The Magazine

Japan’s Sun May Be Rising

A different cure for economic stagnation.

Aug 19, 2013, Vol. 18, No. 46 • By CHARLES WOLF JR.
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Whether by design or inadvertence, Prime Minister Shinzo Abe’s plans for reviving Japan’s economy after two decades of stagnation differ sharply from the stimulus and austerity policies pursued by the United States and the European Union to recover from the deep recession of 2008-2009. These differences augur well for Japan’s prospects.

Prime Minister Shinzo Abe addresses a street rally in Tokyo, July 4.

Prime Minister Shinzo Abe addresses a street rally in Tokyo, July 4.


“Abenomics” is metaphorically depicted as a quiver of “three arrows.” The first is monetary policy; the second, fiscal policy; and the third​—​“creating wealth through growth”​—​is structural and reformist in character, although less clearly specified than the other two.

It’s worth noting that there are a few elements it shares with the U.S. experience, and one element shared with EU practice. Abenomics’s first arrow, aggressively easy monetary policies by the Bank of Japan, uses the same terminology​—​quantitative easing, or QE​—​adopted by the Federal Reserve during the past several years. Japan’s QE is a simulacrum of QE in the United States.

Japan’s QE is moving rapidly to double the economy’s monetary base by 2014. By way of comparison, the Federal Reserve’s QE boosted the U.S. monetary base by 40 percent between 2008 and mid-2013. In both countries, monetary policy aims at maintaining near-zero interest rates, although relaxation of this target is more likely in the United States than in Japan. And unlike the Fed’s version, a declared objective of Japan’s QE is to raise the yen/dollar exchange rate (that is, to depreciate Japan’s currency) to a target rate between 100 and 110, and thereby to stimulate Japanese exports. At the start of Abe’s tenure last December, the yen/dollar rate was 87; currently, it is 99.

Abenomics’s second arrow​—​fiscal policy​—​can also be compared with stimulus policies in the United States, and has one element in common with austerity policies in the EU. Like U.S. fiscal policy, Japan’s counterpart entails continued and large debt-financed government spending. The ratio of Japan’s general government debt to gross domestic product was 214 percent when Abe became prime minister​—​by far the highest ratio among the world’s developed economies, and about twice that of the United States. However, less than 10 percent of Japan’s total debt is owed to foreign entities, while about one-third of U.S. debt is held by foreign creditors (mainly China, and to a lesser extent Japan). Abe’s fiscal policy has raised the already-high ratio of government debt-to-GDP to 224 percent to stimulate demand and offset the chronic deflation plaguing Japan’s economy in the past two decades.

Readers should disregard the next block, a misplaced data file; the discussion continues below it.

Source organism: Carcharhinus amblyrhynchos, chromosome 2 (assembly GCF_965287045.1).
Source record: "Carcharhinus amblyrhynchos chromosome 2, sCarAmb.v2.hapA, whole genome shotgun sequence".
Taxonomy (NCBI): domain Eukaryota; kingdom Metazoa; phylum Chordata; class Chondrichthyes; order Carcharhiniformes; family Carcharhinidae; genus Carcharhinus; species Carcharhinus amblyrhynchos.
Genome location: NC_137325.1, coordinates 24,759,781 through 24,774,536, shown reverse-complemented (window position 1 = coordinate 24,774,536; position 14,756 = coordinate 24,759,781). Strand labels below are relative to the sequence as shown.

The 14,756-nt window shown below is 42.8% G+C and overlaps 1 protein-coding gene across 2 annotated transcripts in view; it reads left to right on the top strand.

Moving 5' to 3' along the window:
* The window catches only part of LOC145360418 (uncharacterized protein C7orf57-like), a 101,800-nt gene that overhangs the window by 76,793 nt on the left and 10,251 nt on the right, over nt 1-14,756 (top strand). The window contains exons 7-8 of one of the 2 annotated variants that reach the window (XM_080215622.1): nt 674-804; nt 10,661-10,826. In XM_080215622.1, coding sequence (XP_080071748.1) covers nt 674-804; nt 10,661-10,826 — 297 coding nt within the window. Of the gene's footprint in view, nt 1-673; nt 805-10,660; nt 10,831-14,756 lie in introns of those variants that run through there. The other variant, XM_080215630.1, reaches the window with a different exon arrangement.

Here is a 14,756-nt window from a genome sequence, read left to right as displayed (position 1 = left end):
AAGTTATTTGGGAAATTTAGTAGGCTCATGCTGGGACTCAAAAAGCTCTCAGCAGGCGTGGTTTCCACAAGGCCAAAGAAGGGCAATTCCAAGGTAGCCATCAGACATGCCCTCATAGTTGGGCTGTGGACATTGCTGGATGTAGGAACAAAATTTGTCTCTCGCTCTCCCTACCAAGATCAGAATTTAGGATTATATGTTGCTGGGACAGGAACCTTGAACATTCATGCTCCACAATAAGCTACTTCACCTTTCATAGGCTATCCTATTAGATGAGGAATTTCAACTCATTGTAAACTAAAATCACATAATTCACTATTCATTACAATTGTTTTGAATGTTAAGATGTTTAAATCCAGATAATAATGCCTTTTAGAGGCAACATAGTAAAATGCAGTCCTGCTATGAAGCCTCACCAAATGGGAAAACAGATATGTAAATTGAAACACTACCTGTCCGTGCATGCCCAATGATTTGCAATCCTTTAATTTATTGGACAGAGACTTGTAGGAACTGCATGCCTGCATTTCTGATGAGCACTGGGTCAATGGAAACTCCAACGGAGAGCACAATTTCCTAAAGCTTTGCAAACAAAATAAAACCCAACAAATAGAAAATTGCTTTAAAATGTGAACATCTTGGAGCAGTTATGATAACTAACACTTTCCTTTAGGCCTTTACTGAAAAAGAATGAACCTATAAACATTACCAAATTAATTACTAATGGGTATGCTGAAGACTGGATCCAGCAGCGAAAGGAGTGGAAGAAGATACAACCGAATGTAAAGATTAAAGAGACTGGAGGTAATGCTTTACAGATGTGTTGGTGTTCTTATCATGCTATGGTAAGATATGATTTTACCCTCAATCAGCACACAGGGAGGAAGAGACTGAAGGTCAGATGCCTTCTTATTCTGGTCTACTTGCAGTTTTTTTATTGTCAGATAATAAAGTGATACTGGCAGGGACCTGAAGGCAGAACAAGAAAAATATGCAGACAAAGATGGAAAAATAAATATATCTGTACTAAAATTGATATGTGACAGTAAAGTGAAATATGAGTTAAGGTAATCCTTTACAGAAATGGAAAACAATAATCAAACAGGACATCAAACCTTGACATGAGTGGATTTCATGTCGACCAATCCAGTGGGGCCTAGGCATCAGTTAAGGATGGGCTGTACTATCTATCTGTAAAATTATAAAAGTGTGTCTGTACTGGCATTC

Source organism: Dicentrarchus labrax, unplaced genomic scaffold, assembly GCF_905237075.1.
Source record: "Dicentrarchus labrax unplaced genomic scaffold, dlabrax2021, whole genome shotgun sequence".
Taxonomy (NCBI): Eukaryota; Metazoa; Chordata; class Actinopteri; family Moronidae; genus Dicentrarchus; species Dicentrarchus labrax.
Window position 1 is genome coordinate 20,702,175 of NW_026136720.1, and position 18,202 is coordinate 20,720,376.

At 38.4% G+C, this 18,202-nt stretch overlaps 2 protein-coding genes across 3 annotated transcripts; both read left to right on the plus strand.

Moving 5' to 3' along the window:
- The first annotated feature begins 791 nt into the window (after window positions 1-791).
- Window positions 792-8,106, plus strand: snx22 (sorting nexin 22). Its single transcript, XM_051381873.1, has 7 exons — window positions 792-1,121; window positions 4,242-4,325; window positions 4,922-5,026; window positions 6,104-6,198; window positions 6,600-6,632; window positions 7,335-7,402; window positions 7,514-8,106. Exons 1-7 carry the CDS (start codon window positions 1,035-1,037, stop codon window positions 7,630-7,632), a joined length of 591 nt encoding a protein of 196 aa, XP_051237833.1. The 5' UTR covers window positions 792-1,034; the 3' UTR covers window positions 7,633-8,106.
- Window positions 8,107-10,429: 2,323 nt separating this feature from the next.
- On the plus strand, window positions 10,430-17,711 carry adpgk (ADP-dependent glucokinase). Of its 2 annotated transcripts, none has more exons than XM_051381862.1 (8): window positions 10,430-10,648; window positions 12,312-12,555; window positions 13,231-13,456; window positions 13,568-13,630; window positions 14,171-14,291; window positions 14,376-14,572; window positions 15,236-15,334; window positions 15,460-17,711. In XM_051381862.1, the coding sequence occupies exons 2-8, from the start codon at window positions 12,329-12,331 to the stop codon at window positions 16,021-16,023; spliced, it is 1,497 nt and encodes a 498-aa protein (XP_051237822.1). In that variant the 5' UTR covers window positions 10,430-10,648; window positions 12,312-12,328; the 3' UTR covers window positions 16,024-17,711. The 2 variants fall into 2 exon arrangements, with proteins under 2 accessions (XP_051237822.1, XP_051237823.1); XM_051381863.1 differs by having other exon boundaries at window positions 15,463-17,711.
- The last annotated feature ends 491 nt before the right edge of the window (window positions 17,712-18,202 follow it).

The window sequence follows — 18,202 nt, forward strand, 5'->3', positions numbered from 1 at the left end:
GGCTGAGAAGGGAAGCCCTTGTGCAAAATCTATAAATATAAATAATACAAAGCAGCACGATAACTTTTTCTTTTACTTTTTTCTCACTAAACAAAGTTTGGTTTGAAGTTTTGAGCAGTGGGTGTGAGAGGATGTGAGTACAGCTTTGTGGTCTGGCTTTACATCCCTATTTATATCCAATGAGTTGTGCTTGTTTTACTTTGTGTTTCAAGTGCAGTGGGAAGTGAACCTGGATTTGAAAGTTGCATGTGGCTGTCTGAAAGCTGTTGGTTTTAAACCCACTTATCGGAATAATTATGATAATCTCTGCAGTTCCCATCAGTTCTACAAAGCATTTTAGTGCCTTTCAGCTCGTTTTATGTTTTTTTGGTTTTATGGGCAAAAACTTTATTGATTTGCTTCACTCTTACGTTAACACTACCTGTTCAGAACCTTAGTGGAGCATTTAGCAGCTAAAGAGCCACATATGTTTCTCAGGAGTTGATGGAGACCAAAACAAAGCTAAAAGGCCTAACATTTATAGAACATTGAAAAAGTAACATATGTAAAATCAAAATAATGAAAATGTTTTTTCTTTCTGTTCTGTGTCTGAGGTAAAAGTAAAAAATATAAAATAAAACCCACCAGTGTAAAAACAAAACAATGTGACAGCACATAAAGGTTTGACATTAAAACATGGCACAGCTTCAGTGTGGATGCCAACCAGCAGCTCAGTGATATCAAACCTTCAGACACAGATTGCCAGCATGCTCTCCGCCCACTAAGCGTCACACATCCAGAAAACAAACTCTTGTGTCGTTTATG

To help finance this large-scale debt, Abenomics fiscal policy includes a page from the EU’s austerity playbook: an added consumption tax intended to boost government revenues by 5 percent​—​the only instance where Japanese and EU policies overlap.

While there are thus a few similarities between Japan’s current path and the efforts of the EU and the United States, the similarities are dwarfed by differences both qualitative and quantitative.

The qualitative differences were evident in a recent meeting between a visiting foreign economist and spokespersons of the cabinet secretariat, the Bank of Japan, and the Ministry of Finance. The meeting opened with an explicit statement that the new policies are intended to be “pro-business as well as pro-growth”​—​an eminently reasonable approach in an economy whose private sector accounts for approximately 80 percent of GDP. In the profusion of economic policy debates in the United States and EU, such a clear and sensible declaration of intent is rarely, if ever, encountered.

The content and intent of Abenomics’s third arrow displays the sharpest differences from both the U.S. and EU precedents. While acknowledging the central role of Japan’s world-class brands in such industries as automobiles, electronics, earth-moving equipment, and robotics, the third arrow aims at a more open, competitive Japanese economy: allowing freedom of entry for start-ups, welcoming and nurturing a more aggressive venture-capital industry, and encouraging entrepreneurship and innovation. The relative scarcity of these qualities in Japan’s economy is acknowledged by the spokespersons, and evidenced
by the tenfold difference between annual new start-ups in the United States and Japan (though U.S. GDP is only about three times that of Japan).

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